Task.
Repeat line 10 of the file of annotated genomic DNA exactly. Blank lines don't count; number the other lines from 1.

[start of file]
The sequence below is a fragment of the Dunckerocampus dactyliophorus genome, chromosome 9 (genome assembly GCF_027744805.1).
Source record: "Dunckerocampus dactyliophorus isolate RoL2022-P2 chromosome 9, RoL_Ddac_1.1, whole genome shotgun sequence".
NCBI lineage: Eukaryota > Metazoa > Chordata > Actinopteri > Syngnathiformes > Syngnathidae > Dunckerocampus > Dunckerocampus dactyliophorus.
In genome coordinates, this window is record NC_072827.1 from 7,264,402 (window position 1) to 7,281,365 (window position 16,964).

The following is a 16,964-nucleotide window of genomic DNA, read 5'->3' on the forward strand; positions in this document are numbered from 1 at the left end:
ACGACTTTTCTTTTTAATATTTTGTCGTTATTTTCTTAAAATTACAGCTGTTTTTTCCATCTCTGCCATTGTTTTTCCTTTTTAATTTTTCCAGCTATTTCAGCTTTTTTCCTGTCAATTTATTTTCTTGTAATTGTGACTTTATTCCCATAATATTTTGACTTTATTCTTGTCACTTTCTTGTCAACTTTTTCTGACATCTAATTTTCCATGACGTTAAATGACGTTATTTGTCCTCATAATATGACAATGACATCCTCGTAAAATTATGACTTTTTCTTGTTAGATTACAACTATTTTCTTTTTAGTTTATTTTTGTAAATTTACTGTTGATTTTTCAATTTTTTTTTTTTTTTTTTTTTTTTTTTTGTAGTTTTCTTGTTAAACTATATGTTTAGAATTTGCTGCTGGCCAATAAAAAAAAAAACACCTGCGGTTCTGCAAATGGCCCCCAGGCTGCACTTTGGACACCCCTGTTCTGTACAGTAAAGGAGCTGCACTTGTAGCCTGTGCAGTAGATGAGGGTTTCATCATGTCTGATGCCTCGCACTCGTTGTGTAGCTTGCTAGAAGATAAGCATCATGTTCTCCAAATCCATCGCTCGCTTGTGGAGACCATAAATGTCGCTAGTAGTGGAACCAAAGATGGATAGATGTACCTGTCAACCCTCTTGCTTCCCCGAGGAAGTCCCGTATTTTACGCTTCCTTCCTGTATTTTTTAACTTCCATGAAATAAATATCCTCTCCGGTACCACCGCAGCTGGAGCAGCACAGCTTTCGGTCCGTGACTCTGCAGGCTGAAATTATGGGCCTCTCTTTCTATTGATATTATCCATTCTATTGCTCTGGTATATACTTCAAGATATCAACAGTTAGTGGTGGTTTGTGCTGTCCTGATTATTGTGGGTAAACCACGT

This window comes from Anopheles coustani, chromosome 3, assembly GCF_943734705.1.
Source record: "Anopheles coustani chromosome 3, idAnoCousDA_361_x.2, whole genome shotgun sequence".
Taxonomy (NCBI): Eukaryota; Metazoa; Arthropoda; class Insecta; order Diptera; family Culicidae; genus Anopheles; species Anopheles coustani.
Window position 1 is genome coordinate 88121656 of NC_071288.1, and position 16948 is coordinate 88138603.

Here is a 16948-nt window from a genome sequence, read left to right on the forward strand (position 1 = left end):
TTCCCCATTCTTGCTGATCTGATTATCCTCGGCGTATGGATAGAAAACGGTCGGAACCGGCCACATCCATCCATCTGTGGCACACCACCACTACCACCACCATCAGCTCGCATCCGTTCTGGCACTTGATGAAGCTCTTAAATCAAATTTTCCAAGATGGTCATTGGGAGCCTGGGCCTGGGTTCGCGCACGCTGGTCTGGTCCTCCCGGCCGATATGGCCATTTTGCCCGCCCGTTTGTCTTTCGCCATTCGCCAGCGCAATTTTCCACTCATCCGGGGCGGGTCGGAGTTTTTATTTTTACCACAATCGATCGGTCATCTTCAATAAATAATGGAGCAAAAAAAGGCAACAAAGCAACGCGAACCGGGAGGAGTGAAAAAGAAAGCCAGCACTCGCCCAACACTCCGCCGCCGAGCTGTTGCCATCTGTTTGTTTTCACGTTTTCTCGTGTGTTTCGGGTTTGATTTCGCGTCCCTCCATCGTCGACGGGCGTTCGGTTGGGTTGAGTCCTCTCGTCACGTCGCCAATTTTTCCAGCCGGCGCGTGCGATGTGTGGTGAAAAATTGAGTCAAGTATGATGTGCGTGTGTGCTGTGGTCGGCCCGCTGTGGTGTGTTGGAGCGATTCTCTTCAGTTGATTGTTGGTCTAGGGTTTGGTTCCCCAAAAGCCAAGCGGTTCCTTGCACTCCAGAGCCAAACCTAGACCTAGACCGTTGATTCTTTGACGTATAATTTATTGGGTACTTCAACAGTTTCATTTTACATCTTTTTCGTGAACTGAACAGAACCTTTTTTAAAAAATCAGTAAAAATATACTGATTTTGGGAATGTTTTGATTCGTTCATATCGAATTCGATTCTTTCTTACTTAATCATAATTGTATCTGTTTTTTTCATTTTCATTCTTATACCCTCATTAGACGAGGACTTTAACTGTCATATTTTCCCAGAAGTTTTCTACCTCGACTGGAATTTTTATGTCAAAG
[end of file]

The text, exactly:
Window position 1 is genome coordinate 88121656 of NC_071288.1, and position 16948 is coordinate 88138603.